By the time they have to pick their GCSEs, they should have a better idea of what they might be interested in. Once they’ve finished their GCSEs, they should know what steps they’ll have to take to get the career of their dreams.

Stressing Out About Your Child’s Choices

It can be worrying for parents seeing their children lost, but you can’t pass these concerns onto your child. Trust that your child will find their way. Remember that you can always change your mind later. You can resit exams, change courses, and even change careers if necessary.

Remember that we don’t even know what half the jobs of the future will be. There’s a high chance that a certain line of work doesn't even exist yet and that they may change careers once it does. Your role is to point them in the right direction rather than stressing out about a lack of it.

Think about your own time at school. You’ve probably made mistakes, changed your mind, changed jobs, or even changed careers.

Thinking that Career Counselling is Pointless

To work out what your child is good at, it might be a good idea to look for some help. You might have bad memories of meeting with your tutor or career counsellor, but there are alternatives.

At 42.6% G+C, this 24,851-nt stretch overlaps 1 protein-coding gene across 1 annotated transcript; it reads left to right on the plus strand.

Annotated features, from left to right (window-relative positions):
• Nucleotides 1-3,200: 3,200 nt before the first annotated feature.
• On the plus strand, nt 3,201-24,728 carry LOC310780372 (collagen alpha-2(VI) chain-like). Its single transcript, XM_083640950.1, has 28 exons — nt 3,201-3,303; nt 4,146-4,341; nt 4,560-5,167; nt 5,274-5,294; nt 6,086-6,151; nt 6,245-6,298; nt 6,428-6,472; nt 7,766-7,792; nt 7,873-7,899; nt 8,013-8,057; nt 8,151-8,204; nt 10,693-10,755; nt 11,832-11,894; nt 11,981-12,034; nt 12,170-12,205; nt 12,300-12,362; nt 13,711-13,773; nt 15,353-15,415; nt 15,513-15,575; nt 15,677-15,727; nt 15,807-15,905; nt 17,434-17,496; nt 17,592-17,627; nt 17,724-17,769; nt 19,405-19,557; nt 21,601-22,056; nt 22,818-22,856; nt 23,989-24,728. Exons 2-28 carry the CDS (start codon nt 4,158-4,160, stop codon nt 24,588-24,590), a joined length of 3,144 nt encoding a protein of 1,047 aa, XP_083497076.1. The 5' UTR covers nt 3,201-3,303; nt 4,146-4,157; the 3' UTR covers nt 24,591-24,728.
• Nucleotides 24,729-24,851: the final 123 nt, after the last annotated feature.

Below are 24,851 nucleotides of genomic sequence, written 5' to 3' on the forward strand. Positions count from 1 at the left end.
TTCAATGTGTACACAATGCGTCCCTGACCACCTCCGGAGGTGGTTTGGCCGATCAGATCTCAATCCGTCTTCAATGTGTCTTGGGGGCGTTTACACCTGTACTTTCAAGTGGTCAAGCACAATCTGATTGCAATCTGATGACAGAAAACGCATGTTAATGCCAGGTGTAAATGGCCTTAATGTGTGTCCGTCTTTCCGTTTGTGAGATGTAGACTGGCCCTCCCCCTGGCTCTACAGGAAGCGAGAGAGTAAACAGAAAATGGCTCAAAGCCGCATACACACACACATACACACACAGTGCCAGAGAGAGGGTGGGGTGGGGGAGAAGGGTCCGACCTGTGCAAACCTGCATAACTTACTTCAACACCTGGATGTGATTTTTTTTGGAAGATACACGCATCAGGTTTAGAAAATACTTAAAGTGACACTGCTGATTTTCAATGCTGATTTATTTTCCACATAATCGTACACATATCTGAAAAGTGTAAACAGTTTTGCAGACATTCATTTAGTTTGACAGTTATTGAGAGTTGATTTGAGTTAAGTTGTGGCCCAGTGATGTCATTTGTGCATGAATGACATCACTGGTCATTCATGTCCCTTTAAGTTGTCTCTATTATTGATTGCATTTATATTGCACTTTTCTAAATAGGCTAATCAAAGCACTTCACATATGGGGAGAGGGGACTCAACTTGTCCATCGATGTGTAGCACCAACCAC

There are services to help students decide what to do, find the training they’ll need, and work out who they are and what they should be doing with their lives. An academic appraisal or aptitude test could help a student see what their strengths and weaknesses are and point them in the right direction.

Getting Biased Career Advice

Before you get educational guidance for your child, make sure that they’re either independent or unbiased. A biased advisor may not be giving your child the best information for their future.

How can you set goals for your child?
One person's goals may not be your own or, more importantly, your child's. (Source: TeroVesalainen)

There are many good career guidance services and there are also many great career counsellors and career coaching tutors. Check their qualifications, their reputation, and their experience first. You might want to interview them before hiring them.

Now that you know what to avoid, you can help your child make the right choices in school. The rest is up to you. Help them work out their career options, what career they're interested in, and even consider taking them to career fairs or job fairs!